After setting up our first chicken run we found a few issues that made looking after the girls a little more difficult than we anticipated. Since then we have made a few changes but this has been the biggest yet. We wanted to give the chickens a bit more space in their coop / run. (The fox proof part of the run where we can feel comfortable leaving them for longer periods of time).
Overcoming chicken run issues
The first issues I found was the original coop was very low down, only 100cm tall. So getting into the damn thing to change the water and top up the food was very awkward and meant almost crawling, then having to lift a heavy tub of food to hang it from the ceiling.
Secondly, as we let the chickens in and out every day to use the extended, none fox proof run we had to get up at first light to let them out. As a sleep lover this wasn’t great for me but I always felt bad leaving them in that tiny run for too long.
So the solution was to extend the run and make it spacious and tall enough for me to just walk in.
Building the enclosure
As I had saved a load of scrap wood from when I took down my rotting shed I had a reasonable amount of wood to get the job started. This however quickly ran out and I ended up popping over to B&Q for some top ups. I had a rough idea in my head how I wanted to extend the run so I quickly measured up and just got cracking making the frames and strengthening them with the corner supports. I purchased some wire mesh from eBay (much cheaper then B&Q) and fixed this to the frame with a staple gun. The wire mesh was all 900mm wide so I just had to make sure the frames were all the same width.
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I made each piece separate for each side of the run to make it easier moving around the garden and fixing it together. This meant using more wood but I didn’t mind. Once I had all the pieces finished I had to prepare the ground and put some fox proofing in place before the building could begin. I dug more trenches around the area for the run and sunk in some paving slabs, deep enough to prevent Mr fox digging under and into the run/coop area. Then I covered the ground with sand and stamped it down to level it all out.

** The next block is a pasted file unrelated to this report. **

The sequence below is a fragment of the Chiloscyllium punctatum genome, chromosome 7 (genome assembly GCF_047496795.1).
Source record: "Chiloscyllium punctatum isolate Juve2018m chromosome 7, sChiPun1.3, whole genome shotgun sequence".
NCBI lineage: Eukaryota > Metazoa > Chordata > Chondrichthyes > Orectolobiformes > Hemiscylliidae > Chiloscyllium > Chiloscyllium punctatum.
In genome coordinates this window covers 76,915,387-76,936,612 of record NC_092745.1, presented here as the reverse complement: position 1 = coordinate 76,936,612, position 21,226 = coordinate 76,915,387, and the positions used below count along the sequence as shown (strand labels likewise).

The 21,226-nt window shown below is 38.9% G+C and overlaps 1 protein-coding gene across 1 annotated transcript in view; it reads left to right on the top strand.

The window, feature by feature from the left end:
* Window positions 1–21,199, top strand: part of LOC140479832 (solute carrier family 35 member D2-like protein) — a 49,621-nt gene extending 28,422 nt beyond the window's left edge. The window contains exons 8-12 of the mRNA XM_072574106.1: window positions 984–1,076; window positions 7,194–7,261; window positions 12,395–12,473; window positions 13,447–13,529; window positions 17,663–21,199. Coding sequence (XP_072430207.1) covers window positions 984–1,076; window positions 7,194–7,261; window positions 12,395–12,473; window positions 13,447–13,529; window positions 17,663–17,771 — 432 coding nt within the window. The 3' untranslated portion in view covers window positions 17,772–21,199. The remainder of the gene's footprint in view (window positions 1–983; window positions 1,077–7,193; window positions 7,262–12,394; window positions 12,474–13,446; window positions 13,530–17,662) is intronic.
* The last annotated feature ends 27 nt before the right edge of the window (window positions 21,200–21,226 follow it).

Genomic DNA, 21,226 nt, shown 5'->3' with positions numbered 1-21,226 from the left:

One thing I did before fitting all the pieces together was screw a thin piece of wood to the bottom of each panel. This was to prevent the panel frames rotting, as they all sit on the sand base.
Finally I fitted all the panels together and screwed in the corrugated polycarbonate roofing. To tidy things up a bit I used some left over feathered fence panelling to cover some of the sides of the run to give the chickens a little protection from the weather. As a little treat I fitted some wood perches and used the kids old sand pit as a dust bath and sat back to see the chickens explore their new home.
All in all I would say this little project cost me no more than £60 as I managed to use reclaimed wood, screws and anything else I could find lying around the house and garden.
Try it yourself
If you’d like to try this yourself and want any more detail or advise please leave a comment or drop me an email.
If you like the idea of keeping chickens yourself, have a read of our first time experiences on my other article. It’s super easy and if you like eggs it’s a no brainer.
Try some of my other chicken related articles:
- The dos and don’ts of keeping backyard chickens
- 10 top tips for first time backyard chicken owners
- How to build your first backyard chicken coop and run
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